With two top Port Elizabeth institutions providing medical support, participants in the 27th edition of The Herald VW Cycle Tour will once again be in safe hands.
As in the past, Life Healthcare and Gardmed ambulance service will look after the safety of riders in the mountain bike and road events on February 4 and 5.
“They can rest assured that the highest level of care will be available,” said Gardmed owner Dave Gardner.
Two off-road emergency vehicles and an ambulance will cover the mountain bike course at Addo on the Saturday, while a response vehicle and four ambulances will be stationed along the road routes in PE on the Sunday.
In addition, trauma staff from Life St George’s and Life Mercantile hospitals will man the medical tents at the start/finish areas at the Addo Polo Club and Hobie Beach.
Gardner said collarbone fractures and skin abrasions were the most common injuries resulting from cyclists falling off their bicycles. “If we have hot weather like we’ve been having recently, then we’ll have to deal with problems like dehydration and collapse cases.”
He said medics would be positioned at various “high risk” spots along the mountain bike course.
“These aren’t necessarily the most difficult or inaccessible sections because they’re often the most technical and riders are going slowly. It’s usually when they’re tearing down the hills that the serious accidents can happen.”
Because certain remote areas had no cellphone reception, Gardner said members of the PE Amateur Radio Society would be on board to provide communications assistance.
On the road side, he said the response vehicle would follow the elite cyclists in the 105km Classic as the high speeds coupled with cross winds could create a hazardous situation.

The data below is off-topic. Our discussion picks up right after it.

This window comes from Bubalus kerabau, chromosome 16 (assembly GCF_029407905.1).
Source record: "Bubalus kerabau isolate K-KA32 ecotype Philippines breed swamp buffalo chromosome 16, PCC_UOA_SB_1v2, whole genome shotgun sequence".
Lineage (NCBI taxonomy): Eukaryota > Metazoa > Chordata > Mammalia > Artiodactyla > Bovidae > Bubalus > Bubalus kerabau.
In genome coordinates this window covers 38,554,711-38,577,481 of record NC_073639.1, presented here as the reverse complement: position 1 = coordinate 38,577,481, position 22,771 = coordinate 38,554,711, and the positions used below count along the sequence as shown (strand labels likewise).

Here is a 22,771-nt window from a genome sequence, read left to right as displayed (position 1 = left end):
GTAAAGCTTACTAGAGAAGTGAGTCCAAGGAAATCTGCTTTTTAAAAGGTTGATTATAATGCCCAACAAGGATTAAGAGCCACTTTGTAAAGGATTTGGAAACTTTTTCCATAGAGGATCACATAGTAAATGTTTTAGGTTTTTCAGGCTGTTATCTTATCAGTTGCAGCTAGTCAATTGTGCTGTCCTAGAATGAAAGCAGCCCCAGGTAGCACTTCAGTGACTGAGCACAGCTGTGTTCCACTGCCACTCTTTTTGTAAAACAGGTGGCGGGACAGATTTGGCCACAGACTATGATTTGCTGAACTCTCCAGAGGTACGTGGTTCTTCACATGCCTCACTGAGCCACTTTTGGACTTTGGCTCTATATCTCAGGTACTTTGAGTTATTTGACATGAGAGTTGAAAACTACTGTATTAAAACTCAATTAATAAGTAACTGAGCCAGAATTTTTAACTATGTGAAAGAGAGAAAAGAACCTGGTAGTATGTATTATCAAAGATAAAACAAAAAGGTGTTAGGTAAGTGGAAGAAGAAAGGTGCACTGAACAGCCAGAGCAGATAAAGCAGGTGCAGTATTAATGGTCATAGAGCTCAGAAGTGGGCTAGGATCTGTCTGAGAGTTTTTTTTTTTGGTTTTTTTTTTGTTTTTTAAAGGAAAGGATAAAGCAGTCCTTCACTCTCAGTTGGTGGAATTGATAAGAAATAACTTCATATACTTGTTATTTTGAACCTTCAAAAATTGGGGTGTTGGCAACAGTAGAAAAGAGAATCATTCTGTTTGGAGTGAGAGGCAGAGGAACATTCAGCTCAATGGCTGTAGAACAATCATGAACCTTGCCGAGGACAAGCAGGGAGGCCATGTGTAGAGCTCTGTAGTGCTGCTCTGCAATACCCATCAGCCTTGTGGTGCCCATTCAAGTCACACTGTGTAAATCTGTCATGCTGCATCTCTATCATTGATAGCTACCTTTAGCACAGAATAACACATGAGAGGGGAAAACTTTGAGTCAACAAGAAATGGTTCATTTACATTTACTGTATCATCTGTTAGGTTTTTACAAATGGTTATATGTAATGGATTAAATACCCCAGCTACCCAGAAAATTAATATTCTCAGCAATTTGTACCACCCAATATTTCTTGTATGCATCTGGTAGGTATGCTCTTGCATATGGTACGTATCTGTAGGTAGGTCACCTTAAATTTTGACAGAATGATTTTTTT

The remaining ambulances would be positioned at key points along the course. “The marshals are in radio contact with the control centre and the vehicles will be dispatched to the scene from there.”
He said riders who needed to be monitored would be taken to the medical tent. If their condition were assessed as serious, a duty vehicle would transport them to hospital.
Dr Eddelene Smith, head of unit for ER Consulting, which manages Life St George’s emergency unit, said preparations were underway for the Eastern Cape’s largest cycling event. “As with any big event in PE, we make sure that we increase staff capacity and confirm the various specialists on call.”
Smith advised riders who fell and then experienced symptoms such as dizziness, disorientation, severe headaches, persistent vomiting or memory loss to visit the onsite medical tent immediately.
Physiotherapists will be on hand to alleviate cramping and tired muscles with free recovery massages at the finish.
Enter online at www.heraldcycletour.co.za or at any local cycling shop before January 30.
Alternatively, follow the race on Twitter (In_the_Bunch) or Facebook (www.facebook.com/TheHeraldCycleTour).
Life Healthcare and Gardmed ambulance service will look after the safety of riders at this year’s The Herald VW Cycle Tour. Pictured here are, from left, Dr Eddelene Smith (Life St George’s), Matthew Hayter, Dave Gardner (Gardmed) and Phoebe Fourie (Life St George’s).
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